Only 16% of men between the ages of 18 and 21 have received at least one dose of the human papillomavirus (HPV) vaccine at any age, according to researchers at Michigan Medicine, while 42% of women of the same age bracket have gotten at least one shot of the vaccine based on data from the 2010-2018 National Health Interview Surveys.
The Centers for Disease Control and Prevention Advisory Committee on Immunization Practices recommends two doses of the vaccine at the age of 11 or 12, but people can still benefit if they receive it later, as long as they get three doses by the age of 26.
In the study, however, even among those who were vaccinated after turning 18, less than a third of men received all three vaccine doses, and about half of women did.
“Eighteen- to 21-year-olds are at this age where they’re making healthcare decisions on their own for the first time,” said first author Michelle M. Chen, MD, a clinical lecturer in the Department of Otolaryngology-Head and Neck Surgery.
“They’re in a period of a lot of transition, but young adult men especially, who are less likely to have a primary care doctor, are often not getting health education about things like cancer prevention vaccines,” said Chen.
The HPV vaccine was designed to prevent reproductive warts and cancers caused by the most common sexually transmitted infection in the United States. The Food and Drug Administration approved the vaccine for women in 2006 and expanded it to men in 2009.
Preventing cervical cancer was the primary focus at the time, so girls and women were more likely to hear about it from their pediatricians or OB-GYNS. Yet oropharyngeal cancer, which occurs in the throat, tonsils, and back of the tongue, has now surpassed cervical cancer as the leading cancer caused by HPV, and 80% of those diagnosed with it are men.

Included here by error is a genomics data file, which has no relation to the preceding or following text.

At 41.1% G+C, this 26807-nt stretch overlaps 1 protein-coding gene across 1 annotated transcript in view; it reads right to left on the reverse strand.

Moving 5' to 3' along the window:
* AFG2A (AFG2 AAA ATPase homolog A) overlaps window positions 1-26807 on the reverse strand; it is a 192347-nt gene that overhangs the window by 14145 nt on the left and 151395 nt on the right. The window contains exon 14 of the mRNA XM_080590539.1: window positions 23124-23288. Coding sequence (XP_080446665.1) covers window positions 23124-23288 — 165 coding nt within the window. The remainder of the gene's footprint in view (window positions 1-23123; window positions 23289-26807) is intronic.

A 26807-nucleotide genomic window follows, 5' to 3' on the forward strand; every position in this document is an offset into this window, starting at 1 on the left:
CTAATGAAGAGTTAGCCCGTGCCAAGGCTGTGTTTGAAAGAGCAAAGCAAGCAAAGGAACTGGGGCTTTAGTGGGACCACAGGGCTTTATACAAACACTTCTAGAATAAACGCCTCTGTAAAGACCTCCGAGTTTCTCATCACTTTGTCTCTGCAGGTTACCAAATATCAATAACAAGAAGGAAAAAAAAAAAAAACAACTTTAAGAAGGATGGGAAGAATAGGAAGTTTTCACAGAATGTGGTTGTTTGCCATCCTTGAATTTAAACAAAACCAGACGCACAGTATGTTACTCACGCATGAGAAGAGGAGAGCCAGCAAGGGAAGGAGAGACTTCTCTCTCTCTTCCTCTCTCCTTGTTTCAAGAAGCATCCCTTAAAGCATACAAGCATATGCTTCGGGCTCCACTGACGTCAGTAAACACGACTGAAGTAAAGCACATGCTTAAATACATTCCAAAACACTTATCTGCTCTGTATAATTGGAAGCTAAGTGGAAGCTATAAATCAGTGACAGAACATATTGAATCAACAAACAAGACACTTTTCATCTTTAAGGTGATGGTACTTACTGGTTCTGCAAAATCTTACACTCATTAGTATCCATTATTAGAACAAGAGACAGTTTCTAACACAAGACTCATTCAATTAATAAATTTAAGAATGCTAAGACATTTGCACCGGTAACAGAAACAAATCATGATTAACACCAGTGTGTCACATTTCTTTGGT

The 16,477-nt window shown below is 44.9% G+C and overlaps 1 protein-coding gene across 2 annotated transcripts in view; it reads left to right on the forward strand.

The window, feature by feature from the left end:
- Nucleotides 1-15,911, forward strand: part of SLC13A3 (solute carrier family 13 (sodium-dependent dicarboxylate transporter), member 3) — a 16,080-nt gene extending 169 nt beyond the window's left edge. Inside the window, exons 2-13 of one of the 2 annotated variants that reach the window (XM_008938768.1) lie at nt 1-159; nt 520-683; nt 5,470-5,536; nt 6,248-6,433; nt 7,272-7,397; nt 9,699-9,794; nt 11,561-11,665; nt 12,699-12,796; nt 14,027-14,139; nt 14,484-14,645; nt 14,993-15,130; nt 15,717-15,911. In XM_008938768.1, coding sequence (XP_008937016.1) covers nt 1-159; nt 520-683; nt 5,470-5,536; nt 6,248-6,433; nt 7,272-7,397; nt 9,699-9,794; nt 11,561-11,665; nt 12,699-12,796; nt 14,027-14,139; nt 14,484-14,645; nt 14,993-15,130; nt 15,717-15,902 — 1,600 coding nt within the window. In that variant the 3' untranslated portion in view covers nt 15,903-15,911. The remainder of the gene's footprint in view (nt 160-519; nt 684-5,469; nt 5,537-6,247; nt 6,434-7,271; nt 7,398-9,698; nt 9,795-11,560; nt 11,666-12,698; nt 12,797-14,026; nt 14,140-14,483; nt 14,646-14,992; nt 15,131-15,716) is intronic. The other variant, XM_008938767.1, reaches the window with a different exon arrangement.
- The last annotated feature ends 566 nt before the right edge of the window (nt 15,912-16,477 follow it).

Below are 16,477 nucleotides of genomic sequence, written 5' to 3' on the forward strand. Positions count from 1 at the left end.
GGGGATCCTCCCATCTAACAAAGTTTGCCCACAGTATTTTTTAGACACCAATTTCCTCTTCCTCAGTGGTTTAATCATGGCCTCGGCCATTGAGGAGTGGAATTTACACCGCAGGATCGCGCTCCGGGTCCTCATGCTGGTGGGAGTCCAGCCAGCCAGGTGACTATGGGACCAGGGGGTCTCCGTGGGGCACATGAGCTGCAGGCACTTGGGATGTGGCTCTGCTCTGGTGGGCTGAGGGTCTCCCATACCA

“I don’t think that a lot of people, both providers and patients, are aware that this vaccine is actually a cancer-prevention vaccine for men as well as women,” Chen said. “But HPV-associated oropharyngeal cancer can impact anyone, and there’s no good screening for it, which makes vaccination even more important.”
Chen believes a dual-prong approach is necessary to increase the HPV vaccination rate for those who are male, with renewed pushes from pediatricians to target kids and outreach from university health services and fraternity houses for the young adult population who may have missed getting the vaccine when they were younger. Pharmacists as well as urgent care and emergency room providers also could be helpful allies, she said.
The study, “HPV Vaccination Among Young Adults in the United States,” was published by JAMA.